By Diana Skaya
MONTREAL (Horizon Weekly)—The first time I ever heard of Frantz Werfel’s novel The 40 Days of Musa Dagh, which drew the world’s attention to the Armenian Genocide, was by a survivor of the Warsaw Ghetto living in Montreal, Renata Zajdman. I was quite surprised to hear that non- Armenians were reading this book that was passed around inside the ghetto. Back then, I wondered why in particular had Werfel’s novel made such an impact inside the ghettos.
Three years ago, it would have never crossed my mind that during this past week, I would be standing so close to Musa Dagh than I could have ever imagined and get to interview each and every one of them personally.
As part of the commemoration events of the Armenian Genocide centennial, two events were held on the 10thand 12th of December. On the first evening, the opening of the exhibition on the 40 Days of Musa Dagh was presented at the Montreal Holocaust Memorial Center, followed by a lecture given by Dr. Yair Auron, Israeli historian, professor, speaker at the American university in Armenia and head of the Department of Sociology, Political Science and Communication of The Open University of Israel, entitled: “The impact of Werfel’s work, The 40 Days of Musa Dagh, on the Jewish resistance during the Second World War”. Also present that day was Vazken Der Kaloustian, the son of the leader of the resistance, Movses Der Kaloustian.
On the 12th of December, among others, a lecture entitled “The Forty Days of Musa Dagh: A Historical Perspective” was given by Dr. Vartan Gregorian, president of the Carnegie Corporation of New York. “For many Jews Musa Dagh became a symbol of survival and revival”. Dr. Gregorian also happened to be the person behind the transporting of Frantz Werfel’s remains from California to Vienna.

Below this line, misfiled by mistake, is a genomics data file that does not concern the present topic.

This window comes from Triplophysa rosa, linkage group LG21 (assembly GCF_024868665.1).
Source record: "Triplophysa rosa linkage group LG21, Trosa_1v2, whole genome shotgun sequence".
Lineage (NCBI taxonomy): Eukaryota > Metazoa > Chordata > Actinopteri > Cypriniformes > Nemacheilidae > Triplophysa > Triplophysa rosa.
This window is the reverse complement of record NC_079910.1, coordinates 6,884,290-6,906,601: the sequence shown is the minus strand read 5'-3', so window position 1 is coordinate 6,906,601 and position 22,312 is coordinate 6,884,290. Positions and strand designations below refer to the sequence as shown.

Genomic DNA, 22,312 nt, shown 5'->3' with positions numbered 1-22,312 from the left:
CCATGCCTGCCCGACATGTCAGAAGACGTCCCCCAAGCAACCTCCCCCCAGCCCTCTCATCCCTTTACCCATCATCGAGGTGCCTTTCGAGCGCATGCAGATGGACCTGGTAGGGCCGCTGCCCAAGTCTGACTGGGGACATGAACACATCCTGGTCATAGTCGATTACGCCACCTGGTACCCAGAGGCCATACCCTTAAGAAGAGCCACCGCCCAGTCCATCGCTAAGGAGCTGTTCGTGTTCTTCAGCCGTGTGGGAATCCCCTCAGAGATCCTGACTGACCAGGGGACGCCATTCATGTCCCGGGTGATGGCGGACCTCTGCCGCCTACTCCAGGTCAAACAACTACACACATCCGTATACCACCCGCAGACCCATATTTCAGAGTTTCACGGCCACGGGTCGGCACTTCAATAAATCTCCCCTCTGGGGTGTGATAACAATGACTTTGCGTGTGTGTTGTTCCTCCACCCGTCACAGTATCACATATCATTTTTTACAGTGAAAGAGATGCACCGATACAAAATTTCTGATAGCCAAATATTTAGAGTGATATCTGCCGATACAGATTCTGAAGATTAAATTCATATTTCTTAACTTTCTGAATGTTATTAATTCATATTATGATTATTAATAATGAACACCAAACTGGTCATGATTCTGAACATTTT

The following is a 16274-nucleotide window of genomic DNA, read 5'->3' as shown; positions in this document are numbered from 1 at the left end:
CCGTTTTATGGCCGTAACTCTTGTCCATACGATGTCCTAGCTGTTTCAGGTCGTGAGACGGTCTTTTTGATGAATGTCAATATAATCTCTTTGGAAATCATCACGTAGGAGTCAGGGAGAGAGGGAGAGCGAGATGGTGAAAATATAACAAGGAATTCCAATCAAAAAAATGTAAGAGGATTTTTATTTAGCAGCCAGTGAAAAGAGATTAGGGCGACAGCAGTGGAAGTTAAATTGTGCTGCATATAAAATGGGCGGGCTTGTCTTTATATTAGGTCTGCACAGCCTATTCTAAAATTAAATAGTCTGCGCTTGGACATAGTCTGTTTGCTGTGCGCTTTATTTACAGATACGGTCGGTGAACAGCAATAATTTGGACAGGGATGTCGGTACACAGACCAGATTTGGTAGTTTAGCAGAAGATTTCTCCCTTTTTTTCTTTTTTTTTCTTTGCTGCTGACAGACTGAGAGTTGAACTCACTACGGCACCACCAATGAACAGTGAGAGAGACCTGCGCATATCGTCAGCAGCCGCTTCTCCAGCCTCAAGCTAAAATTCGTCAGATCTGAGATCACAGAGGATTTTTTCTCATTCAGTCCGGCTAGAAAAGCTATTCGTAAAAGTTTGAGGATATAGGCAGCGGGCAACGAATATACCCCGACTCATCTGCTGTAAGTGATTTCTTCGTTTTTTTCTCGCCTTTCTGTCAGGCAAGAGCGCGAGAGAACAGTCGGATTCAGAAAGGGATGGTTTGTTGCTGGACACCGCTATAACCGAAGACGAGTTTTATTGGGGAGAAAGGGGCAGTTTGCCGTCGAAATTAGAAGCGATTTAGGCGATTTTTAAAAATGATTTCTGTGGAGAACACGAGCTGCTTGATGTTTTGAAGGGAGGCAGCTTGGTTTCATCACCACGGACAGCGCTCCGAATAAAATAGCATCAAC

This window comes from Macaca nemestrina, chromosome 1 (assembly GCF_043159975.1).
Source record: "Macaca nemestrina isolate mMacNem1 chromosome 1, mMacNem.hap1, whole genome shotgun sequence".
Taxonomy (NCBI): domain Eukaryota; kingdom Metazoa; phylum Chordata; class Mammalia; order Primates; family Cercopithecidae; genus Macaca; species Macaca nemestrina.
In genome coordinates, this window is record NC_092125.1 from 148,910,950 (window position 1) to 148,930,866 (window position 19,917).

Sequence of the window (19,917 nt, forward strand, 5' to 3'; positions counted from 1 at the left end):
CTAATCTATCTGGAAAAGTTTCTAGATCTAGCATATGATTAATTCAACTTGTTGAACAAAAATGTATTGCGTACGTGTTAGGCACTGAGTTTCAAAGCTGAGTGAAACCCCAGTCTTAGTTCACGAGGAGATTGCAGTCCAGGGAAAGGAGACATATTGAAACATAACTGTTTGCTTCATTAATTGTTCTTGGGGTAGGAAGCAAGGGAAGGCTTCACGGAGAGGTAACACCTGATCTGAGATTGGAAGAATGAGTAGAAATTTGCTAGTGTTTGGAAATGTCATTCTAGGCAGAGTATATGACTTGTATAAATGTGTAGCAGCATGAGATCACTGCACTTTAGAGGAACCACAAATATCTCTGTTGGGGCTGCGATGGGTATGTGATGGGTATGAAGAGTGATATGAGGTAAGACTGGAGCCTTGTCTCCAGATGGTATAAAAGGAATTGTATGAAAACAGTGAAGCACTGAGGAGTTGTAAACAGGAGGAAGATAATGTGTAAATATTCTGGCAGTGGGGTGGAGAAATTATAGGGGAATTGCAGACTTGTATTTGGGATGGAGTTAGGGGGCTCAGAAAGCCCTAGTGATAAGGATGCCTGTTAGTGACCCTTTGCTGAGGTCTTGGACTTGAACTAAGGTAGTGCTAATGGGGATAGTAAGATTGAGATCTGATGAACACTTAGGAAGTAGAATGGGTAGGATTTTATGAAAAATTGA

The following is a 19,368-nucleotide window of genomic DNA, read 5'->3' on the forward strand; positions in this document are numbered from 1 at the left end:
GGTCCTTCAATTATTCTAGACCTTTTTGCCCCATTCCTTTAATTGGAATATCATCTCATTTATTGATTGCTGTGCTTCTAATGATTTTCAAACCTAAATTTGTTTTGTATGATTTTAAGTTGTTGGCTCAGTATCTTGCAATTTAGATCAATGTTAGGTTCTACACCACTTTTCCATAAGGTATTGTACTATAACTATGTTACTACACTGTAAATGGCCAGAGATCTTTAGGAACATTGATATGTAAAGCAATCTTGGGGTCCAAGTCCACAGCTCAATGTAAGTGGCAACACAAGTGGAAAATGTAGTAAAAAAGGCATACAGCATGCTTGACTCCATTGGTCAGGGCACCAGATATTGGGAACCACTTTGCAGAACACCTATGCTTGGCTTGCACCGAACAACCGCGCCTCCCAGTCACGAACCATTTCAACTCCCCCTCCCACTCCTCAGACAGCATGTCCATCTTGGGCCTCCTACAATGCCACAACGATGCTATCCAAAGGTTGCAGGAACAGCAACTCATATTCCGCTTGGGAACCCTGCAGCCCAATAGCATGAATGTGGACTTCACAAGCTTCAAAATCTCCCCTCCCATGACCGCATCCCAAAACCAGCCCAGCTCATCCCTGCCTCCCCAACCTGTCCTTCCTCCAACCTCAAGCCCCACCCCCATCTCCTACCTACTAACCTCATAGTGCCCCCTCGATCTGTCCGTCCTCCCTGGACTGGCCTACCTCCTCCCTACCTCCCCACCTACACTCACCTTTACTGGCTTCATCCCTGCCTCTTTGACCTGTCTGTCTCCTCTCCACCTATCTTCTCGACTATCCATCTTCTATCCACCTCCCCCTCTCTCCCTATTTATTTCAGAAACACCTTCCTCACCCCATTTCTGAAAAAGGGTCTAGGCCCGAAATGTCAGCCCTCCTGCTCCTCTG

Professor Yair Auron stated how Werfel’s novel considered as one of the 100 books of the 20th century, with various versions, editions and translations published internationally, raises typical Jewish questions, such as Jews and Armenians sharing the same fate. For many Jews in Europe, Musa Dagh became a symbol, a model, and an example, especially during the horrific days of the Second World War. Jews who read the book inside the ghettos believed that the story, though speaking about the Armenians, contained many references to Judaism and it had a profound significance upon many of them.
Professor Auron organized the first ever Armenian Genocide conference in Israel just a few months ago. During his presentation, he declared how only a very small percentage of Israeli people know about the massacre perpetrated by the Ottoman Government on the Armenians in 1915, and expressed regret that The State of Israel has yet to acknowledge the Armenian Genocide, mentioning that in fact Israeli relations with Turkey and Azerbaijan is a possible cause in the Israeli government’s denial of the Armenian Genocide.
“Genocide is still happening every hour”, quoted Auron, “and saving human lives is a lesson of the impact of the holocaust and genocide”.
He placed an importance on combining history and memory and on how crucial Genocide education is for today’s youth and society.
“We need to work together. It is important for civil society to work together-beyond governments – to do more in order to prevent genocide”.